"Catcher in the Rye" Cultural assumption 2:
Mental illness misunderstood in the 1950s
* Mental illness was defined in an extreme way in the 50s, causing the public to reject mentally ill people and see both patients and doctors of mental illnesses in a very negative way.
* One in three families would admit a family member to a mental institution during the 1950s. Holden Caulfield starts and finishes his journey in a mental institution. Mental illnesses were seen to be best dealt with in an institution and with things like lobotomies, electro-convulsive treatments and anti-psychotic drugs rather than counselling.
* Maybe if Holden Caulfield had received some counselling or had better communication with his parents his state of mind might not have been so bad.
* In Catcher in the Rye, Salinger uses the language technique of repetition when he refers to mental health. He regularly uses the word “depressed” to emphasise the point.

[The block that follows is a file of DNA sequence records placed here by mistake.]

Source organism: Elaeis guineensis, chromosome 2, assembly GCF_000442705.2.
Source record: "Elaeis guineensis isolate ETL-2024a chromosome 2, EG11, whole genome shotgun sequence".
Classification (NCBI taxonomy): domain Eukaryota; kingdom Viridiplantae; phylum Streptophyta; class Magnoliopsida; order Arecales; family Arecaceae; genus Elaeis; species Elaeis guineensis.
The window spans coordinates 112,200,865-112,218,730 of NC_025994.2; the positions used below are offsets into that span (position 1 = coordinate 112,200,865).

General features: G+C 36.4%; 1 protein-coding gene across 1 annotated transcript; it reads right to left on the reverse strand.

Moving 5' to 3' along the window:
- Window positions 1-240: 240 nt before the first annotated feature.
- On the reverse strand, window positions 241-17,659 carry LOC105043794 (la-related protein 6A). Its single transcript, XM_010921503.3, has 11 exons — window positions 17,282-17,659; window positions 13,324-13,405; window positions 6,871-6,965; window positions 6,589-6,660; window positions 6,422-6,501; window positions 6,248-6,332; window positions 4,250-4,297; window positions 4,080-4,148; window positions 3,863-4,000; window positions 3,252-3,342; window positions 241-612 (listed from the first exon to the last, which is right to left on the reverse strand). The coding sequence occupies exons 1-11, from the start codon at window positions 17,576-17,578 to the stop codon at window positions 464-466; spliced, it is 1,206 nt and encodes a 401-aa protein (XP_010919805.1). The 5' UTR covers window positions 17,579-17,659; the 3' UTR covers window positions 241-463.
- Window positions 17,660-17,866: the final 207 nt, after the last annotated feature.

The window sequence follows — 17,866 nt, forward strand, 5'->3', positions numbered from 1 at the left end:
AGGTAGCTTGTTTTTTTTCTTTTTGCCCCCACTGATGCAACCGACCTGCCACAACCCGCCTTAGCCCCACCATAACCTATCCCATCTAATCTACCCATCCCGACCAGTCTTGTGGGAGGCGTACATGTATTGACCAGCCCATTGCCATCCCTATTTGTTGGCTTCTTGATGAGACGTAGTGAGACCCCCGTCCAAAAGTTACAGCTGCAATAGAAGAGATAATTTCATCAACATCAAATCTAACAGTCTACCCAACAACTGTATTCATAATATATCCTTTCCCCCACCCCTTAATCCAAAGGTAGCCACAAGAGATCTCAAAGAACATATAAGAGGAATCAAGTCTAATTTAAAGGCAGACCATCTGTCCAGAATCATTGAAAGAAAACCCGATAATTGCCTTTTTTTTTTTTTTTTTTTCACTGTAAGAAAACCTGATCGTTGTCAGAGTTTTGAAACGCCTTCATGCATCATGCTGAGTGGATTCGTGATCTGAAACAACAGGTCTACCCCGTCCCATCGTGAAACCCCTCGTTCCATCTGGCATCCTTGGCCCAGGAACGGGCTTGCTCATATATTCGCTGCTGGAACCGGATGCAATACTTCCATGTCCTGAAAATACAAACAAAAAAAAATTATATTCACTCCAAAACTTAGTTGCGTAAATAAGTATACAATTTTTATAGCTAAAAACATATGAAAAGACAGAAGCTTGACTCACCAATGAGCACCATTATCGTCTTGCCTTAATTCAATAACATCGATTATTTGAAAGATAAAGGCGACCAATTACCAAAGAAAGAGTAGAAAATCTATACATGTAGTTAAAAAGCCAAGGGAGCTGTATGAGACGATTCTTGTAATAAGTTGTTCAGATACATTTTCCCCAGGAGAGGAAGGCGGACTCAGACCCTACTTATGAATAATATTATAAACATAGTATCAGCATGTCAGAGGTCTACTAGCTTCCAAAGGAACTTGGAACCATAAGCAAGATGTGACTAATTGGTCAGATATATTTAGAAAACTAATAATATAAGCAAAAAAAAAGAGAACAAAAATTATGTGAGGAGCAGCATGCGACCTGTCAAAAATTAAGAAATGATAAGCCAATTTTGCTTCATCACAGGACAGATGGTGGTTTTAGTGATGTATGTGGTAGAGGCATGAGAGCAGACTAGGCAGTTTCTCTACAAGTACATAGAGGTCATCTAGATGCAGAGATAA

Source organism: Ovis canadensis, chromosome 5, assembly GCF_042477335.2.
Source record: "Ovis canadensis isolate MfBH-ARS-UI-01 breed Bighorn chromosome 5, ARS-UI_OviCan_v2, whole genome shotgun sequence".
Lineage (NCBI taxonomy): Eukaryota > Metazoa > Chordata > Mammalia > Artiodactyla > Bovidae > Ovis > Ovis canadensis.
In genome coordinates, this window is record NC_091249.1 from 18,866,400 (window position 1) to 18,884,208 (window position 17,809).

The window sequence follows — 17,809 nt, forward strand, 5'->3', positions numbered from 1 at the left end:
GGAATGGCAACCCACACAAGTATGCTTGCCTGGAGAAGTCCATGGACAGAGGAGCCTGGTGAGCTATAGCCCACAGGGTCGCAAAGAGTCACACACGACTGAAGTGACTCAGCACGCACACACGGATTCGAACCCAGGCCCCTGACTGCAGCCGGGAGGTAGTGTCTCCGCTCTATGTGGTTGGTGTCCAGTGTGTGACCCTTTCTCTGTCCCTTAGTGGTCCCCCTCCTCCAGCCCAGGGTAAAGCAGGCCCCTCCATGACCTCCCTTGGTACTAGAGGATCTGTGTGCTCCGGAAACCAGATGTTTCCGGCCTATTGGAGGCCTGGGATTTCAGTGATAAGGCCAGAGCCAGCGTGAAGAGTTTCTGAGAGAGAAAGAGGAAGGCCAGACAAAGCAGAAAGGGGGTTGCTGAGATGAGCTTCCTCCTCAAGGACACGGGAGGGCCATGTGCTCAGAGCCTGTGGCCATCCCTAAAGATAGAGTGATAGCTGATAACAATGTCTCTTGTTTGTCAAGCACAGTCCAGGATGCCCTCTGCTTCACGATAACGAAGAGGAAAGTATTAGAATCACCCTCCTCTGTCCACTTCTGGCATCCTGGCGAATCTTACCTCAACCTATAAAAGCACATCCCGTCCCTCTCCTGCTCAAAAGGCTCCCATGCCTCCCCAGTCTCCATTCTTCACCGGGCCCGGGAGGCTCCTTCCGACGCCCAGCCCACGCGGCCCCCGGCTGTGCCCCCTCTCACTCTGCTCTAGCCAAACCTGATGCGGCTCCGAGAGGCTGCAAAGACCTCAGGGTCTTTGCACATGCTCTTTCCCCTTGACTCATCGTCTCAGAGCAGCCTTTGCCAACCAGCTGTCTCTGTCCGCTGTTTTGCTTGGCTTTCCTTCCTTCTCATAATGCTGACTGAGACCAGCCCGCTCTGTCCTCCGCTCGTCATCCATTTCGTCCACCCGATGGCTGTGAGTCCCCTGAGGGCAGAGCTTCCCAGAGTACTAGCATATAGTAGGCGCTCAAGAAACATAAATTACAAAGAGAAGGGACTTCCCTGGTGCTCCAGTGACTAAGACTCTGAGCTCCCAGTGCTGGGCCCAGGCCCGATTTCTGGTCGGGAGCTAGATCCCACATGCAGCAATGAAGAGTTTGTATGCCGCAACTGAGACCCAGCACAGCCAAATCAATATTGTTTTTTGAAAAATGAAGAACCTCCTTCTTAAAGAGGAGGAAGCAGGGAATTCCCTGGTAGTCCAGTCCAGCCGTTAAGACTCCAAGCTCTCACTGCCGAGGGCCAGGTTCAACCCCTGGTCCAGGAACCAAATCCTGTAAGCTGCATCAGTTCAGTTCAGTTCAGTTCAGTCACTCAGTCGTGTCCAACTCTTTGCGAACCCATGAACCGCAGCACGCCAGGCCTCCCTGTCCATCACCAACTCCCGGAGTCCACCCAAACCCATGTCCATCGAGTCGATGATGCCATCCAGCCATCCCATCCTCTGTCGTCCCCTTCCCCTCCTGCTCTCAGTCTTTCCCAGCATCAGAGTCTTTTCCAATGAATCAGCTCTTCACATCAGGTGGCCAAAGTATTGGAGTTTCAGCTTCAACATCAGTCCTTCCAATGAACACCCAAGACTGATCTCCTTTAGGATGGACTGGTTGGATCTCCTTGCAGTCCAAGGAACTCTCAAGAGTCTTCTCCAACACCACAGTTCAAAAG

* Salinger also focuses on the fact that Holden Caulfield is not a happy teenager. He spends most of the novel being negative except when he talks about his childhood with Phoebe, his sister.
* Salinger uses the symbol of the ducks in Central Park to show how Holden has many of his questions about his life go unanswered. No-one can answer Holden's questions about where the ducks go in winter just like his own questions about life go unanswered and this develops into something severe such as his mental breakdown.
* Holden Caulfield is a traumatised teenager, especially after the death of his brother, Allie from leukemia and his friend’s suicide. He shows many symptoms of mental health problems. Salinger challenges some of the cultural assumptions about teenage mental health through Holden Caulfield and he tries to show that mental health issues are a real problem for teenagers in the 1950s and need to be addressed rather than just saying that their behaviour is due to “teenage delinquency".